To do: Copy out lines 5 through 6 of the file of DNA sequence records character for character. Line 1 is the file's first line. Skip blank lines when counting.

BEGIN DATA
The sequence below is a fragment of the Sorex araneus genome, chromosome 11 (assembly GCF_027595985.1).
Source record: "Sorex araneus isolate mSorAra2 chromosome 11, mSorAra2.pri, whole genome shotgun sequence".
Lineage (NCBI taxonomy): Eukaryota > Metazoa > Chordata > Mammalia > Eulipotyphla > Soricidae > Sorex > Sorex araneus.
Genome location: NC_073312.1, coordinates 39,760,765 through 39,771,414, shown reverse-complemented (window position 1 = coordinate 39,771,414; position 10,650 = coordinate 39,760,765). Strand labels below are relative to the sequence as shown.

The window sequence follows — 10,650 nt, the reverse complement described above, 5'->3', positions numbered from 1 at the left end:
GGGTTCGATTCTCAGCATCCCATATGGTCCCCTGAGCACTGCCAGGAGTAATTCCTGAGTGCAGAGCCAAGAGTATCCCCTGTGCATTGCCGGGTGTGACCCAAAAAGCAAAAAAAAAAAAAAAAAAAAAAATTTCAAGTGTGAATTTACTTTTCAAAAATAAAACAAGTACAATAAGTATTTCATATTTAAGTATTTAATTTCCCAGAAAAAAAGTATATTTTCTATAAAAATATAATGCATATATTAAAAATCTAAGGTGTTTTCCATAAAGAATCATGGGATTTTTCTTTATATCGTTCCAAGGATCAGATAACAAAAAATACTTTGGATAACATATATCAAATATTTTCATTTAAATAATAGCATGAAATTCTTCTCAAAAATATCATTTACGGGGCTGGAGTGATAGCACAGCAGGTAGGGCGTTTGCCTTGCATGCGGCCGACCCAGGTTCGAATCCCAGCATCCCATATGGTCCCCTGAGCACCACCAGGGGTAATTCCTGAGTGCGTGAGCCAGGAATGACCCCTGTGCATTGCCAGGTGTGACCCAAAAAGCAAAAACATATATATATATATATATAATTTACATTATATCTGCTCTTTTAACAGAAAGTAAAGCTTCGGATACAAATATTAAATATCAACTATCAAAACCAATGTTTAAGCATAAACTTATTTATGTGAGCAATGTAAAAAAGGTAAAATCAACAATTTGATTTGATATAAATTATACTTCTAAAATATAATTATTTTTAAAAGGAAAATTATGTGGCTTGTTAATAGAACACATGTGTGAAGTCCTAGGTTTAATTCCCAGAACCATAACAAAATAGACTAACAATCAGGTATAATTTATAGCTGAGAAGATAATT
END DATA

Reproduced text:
The window sequence follows — 10,650 nt, the reverse complement described above, 5'->3', positions numbered from 1 at the left end:
GGGTTCGATTCTCAGCATCCCATATGGTCCCCTGAGCACTGCCAGGAGTAATTCCTGAGTGCAGAGCCAAGAGTATCCCCTGTGCATTGCCGGGTGTGACCCAAAAAGCAAAAAAAAAAAAAAAAAAAAAAATTTCAAGTGTGAATTTACTTTTCAAAAATAAAACAAGTACAATAAGTATTTCATATTTAAGTATTTAATTTCCCAGAAAAAAAGTATATTTTCTATAAAAATATAATGCATATATTAAAAATCTAAGGTGTTTTCCATAAAGAATCATGGGATTTTTCTTTATATCGTTCCAAGGATCAGATAACAAAAAATACTTTGGATAACATATATCAAATATTTTCATTTAAATAATAGCATGAAATTCTTCTCAAAAATATCATTTACGGGGCTGGAGTGATAGCACAGCAGGTAGGGCGTTTGCCTTGCATGCGGCCGACCCAGGTTCGAATCCCAGCATCCCATATGGTCCCCTGAGCACCACCAGGGGTAATTCCTGAGTGCGTGAGCCAGGAATGACCCCTGTGCATTGCCAGGTGTGACCCAAAAAGCAAAAACATATATATATATATATATAATTTACATTATATCTGCTCTTTTAACAGAAAGTAAAGCTTCGGATACAAATATTAAATATCAACTATCAAAACCAATGTTTAAGCATAAACTTATTTATGTGAGCAATGTAAAAAAGGTAAAATCAACAATTTGATTTGATATAAATTATACTTCTAAAATATAATTATTTTTAAAAGGAAAATTATGTGGCTTGTTAATAGAACACATGTGTGAAGTCCTAGGTTTAATTCCCAGAACCATAACAAAATAGACTAACAATCAGGTATAATTTATAGCTGAGAAGATAATT